Younger children can benefit from Dingle’s personally designed "Initiation to Hockey" program, which closely follows the "Learn to Skate " programs taught throughout Utah, but includes many of Dingle’s own teaching philosophies and incorporates fun and games into the program.

Dingle hopes that the rink can become somewhat self sufficient within the community. He plans to hold referee and coaching clinics so the community can increase their hockey knowledge and become part of programs. There will be drop-in hockey times in the early evening during the week rather than late nights like many other rinks, and late nights on the weekends so youth can spend their social time in a fun and safe environment.

Dingle has tapped into the resources and ideas of the rinks in Salt Lake and surrounding areas to help become prosperous in the early stages. He has been in discussion with Jim Johansson of USA Hockey to spread the word about the rink as a destination for high altitude training for pro teams, as well as a host facility for district camps and tournaments.

His vision does not stop there. In a few years, he’d like to see the rink expand to house two ice sheets, the second with seating for up to 1,000, which would allow for multiple tournaments to be held at the facility.

Dingle’s far-reaching goals are grounded in reality. He wants to make sure that the rink is feasible for everyone, so he has created affordable hockey equipment rental packages for those with financial constraints. He is also looking for ways to reach out to the Latino community, encouraging their use of the outdoor fields for soccer and using outreach programs to get them involved with hockey. He also plans to hold a number of fundraisers and submit grant proposals to further fund affordable hockey programs.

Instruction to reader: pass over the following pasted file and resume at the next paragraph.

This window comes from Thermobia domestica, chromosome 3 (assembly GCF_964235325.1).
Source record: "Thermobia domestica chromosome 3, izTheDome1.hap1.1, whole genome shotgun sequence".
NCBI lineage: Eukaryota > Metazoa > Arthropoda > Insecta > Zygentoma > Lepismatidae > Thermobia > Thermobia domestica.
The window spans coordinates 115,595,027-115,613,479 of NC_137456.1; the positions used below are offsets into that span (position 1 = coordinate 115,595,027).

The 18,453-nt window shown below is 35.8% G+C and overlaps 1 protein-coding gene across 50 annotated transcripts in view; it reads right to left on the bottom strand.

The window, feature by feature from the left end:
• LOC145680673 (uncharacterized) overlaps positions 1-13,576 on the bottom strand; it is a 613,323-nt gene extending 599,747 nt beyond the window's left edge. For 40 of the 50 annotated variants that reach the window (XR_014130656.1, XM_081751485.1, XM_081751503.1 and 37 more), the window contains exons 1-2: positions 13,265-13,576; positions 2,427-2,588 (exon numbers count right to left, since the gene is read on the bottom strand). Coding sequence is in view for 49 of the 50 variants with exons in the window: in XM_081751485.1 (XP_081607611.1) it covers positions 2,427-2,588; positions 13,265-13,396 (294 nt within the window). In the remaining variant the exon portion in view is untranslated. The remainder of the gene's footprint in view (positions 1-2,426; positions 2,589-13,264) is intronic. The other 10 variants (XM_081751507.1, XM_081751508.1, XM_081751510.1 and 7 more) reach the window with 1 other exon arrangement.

Local high hockey teams also stand to profit from the rink. Park City High School’s team boasts tons of talent, but the inability to practice more than one night a week at a Salt Lake rink has been a challenge for the program. A home rink means regular practices, a home ice advantage for games and even an opportunity for the team to get involved in community service, teaching younger kids to skate. Wasatch High School is also planning on sharing the ice for their season.

Dingle isn’t doing any of this on his own though. Besides the direction of Noonan, Dingle is relying into the local talent to help the programs succeed. Retired NHL goalie Rick Tabaracci will help with many of the programs and Dingle is looking to use other former and current NHLers living in the area, such as Claude Lemieux and Luke Robitaille as advisors for his hockey programs. Locals who haven’t skated in many years are also popping up and volunteering to get involved.

Dingle’s aspirations are big, but he feels that things will keep falling into place and benefit the area.

"The future looks really bright," Dingle said.

For more information on hockey or the new Park City Ice Rink, visit http://www.pcice.org . The grand opening is Saturday, Feb. 25. Activities will include free skate rental, open skate, facility tours, and on-ice demonstrations in hockey, figure skating, speed skating and more. Information on ice arena programs will also be available. To attend an activity-filled session during the weekend, register at http://www.pcice.org or pick up tickets at City Hall, the Park City Racquet Club or the Basin Recreation Field House. Please bring a copy of the receipt or ticket to gain admittance. The free-skate session will be held on Saturday, Feb. 25 fro 8 a.m.-10p.m. and Sunday, Feb. 26 from 8 a.m.-7:30 p.m. The arena is located at the intersection of Highway 40 and S.R. 248.